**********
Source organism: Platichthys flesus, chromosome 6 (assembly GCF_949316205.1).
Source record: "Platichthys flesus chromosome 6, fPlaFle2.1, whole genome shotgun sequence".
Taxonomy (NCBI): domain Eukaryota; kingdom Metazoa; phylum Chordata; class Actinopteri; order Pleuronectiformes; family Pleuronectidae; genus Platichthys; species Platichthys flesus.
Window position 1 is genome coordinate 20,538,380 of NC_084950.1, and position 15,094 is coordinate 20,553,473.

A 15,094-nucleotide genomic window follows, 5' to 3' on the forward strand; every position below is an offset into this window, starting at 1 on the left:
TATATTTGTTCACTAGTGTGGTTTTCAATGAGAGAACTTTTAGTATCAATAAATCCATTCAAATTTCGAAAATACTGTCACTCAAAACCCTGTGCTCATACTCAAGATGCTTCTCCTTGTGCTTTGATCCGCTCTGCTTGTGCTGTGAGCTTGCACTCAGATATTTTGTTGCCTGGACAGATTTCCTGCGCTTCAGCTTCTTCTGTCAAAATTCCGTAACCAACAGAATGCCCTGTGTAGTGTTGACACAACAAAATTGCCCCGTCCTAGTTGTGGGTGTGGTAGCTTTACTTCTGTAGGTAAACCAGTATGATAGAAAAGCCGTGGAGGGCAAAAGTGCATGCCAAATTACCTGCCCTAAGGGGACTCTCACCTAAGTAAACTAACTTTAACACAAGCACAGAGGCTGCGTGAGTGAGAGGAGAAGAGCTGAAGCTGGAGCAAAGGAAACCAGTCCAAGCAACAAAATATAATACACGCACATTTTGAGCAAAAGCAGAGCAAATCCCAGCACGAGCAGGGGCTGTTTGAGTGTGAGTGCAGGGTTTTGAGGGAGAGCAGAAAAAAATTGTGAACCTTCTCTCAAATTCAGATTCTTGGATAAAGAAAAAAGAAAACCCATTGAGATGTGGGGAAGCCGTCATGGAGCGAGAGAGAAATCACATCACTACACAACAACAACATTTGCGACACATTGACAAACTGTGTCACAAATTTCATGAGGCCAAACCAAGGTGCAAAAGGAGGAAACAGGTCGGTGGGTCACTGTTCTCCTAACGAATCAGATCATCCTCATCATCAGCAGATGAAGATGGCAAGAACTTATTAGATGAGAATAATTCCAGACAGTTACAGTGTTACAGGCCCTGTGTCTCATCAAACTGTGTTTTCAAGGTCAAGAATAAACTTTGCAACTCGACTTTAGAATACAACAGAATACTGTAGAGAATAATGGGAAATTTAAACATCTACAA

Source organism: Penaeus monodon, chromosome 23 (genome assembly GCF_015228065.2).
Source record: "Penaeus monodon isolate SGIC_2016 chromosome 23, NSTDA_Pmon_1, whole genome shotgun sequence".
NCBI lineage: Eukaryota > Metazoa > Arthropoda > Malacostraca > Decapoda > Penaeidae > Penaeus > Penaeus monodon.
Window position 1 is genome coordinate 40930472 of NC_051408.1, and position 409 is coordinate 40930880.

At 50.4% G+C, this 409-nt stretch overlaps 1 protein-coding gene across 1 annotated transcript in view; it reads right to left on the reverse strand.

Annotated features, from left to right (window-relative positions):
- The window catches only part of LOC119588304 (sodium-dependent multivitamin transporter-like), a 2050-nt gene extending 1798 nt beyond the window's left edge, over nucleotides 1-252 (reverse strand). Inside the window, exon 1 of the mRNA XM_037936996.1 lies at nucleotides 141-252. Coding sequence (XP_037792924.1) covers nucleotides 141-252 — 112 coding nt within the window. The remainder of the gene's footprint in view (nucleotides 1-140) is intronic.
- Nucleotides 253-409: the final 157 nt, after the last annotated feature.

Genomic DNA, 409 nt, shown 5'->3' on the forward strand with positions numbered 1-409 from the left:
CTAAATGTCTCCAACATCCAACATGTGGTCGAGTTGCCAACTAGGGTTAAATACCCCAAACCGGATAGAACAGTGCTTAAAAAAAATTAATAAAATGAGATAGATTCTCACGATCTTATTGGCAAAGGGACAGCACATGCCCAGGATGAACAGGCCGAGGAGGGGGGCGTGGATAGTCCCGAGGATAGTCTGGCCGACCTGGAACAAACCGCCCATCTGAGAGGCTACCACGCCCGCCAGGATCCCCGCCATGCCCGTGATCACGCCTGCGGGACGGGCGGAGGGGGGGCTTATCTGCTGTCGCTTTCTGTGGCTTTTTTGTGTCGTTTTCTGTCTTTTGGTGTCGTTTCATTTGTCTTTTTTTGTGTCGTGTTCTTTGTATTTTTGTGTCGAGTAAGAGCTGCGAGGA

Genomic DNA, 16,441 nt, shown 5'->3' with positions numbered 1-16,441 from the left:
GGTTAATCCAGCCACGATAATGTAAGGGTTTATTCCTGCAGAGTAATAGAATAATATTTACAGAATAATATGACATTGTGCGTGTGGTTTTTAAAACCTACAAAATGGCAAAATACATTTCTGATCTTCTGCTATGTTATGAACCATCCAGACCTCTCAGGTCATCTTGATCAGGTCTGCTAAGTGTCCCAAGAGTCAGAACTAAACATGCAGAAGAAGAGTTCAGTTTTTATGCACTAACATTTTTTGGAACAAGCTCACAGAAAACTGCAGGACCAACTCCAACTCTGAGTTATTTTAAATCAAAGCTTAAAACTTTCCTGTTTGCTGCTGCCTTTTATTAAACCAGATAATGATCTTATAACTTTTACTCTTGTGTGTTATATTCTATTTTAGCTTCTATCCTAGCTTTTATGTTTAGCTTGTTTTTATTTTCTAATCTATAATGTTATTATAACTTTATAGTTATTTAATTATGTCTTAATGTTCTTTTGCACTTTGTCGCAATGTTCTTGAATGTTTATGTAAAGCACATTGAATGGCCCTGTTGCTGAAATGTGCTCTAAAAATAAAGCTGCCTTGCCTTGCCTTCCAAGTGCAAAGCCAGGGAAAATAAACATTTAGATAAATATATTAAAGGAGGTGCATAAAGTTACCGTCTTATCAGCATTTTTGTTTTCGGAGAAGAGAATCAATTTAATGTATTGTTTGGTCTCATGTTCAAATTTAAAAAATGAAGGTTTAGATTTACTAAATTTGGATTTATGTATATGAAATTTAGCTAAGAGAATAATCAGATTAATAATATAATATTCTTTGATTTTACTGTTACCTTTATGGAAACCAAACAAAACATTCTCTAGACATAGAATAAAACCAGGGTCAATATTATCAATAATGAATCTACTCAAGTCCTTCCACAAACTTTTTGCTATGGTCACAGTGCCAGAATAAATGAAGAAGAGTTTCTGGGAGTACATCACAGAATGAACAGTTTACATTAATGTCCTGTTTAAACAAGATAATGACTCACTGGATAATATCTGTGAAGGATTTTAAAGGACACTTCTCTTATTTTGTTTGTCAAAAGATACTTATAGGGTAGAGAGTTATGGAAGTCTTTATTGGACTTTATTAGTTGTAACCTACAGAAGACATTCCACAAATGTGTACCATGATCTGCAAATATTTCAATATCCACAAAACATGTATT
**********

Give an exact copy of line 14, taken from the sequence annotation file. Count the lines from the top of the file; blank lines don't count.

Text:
- Nucleotides 253-409: the final 157 nt, after the last annotated feature.